“Through loving kindness our prognosis on life simply transforms and we ourselves become a source of delight and inspiration to others. “–Tulku Thondup
A Patient, A Nurse, A Heritage
It was the worst of times once I arrived in Brussels during a gloomy mid-February winter. I’d the added anguish of a raging cold, enervating fever and trouble breathing while Belgium isn’t noticed for its great climate in the finest of times. After a doctor diagnosed “typical pneumonia,” I was bundled off to a gloomy hospital. All the nurses were nuns. My French is distinct from Belgian French, particularly when coping with amounts (and thermometers). After a bustle of greatly robed sisters, significant arm waving and pad and pencil, the conversion of their 40.55 degrees Celsius to my 105 degrees Fahrenheit had me wondering if I had leave there alive.
However, with high temperature in that foreign area and chills – empathy and gentleness transcended preconceived judgments and language. The Edith Cavell Hospital, where I made nicely by angels and was cared for, was the embodiment of the unmitigated healing power of kindness.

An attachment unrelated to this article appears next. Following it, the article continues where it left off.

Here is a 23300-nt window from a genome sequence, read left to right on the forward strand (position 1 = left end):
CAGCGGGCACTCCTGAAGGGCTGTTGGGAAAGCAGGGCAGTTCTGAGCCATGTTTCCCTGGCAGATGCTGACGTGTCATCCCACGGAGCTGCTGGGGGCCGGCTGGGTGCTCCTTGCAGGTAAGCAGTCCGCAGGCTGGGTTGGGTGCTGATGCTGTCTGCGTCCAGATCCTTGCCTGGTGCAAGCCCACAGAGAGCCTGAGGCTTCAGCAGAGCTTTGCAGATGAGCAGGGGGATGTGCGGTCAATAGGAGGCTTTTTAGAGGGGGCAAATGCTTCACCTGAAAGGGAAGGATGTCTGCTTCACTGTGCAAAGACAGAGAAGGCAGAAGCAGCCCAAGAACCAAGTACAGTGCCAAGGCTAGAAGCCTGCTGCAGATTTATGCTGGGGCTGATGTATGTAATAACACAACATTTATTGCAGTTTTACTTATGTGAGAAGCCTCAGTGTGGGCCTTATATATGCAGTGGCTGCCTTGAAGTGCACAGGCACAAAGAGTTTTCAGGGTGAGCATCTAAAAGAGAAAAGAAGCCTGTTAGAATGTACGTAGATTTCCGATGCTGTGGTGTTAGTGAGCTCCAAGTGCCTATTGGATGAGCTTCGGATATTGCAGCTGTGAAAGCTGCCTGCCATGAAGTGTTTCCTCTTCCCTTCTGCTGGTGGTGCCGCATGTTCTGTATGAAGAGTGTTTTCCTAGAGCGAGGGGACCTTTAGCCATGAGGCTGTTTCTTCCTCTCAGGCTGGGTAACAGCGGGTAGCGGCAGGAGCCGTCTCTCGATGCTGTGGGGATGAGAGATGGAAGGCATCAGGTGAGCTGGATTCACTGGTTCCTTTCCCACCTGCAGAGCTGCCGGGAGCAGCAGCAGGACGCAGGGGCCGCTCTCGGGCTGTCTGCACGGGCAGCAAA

Mostly forgotten now, Edith Cavell was a British nurse in World War I whose acts of kindness weren’t too arbitrary. In German-occupied Belgium Nurse Edith did not discriminate; she helped save the lives of hundreds of British, Belgian and German soldiers. However, Nurse Edith was sentenced as a spy, and executed by a German firing squad for assisting the escape of allied prisoners. Nurse Edith Cavell closing words appear on her statue in St. Martin’s Location, near Trafalgar Square in London: “Patriotism isn’t enough. Nurse Edith must not have any hatred or animosity towards anyone.”
When Empathy Transcends Technology and Language
Nurse Edith Cavell was the antithesis of resentment and hate. As the Stanford University study indicates, when patients are treated with kindness, “when there’s an attempt made to understand them, empathize, convey, listen to and react to their needs-it may result in more rapid healing of wounds, reduced pain, reduced stress, reduced blood pressure, shorter hospital stays,” and wonder of wonders-lower prices. Inside my instance the so called language barrier made no change. All matters heal.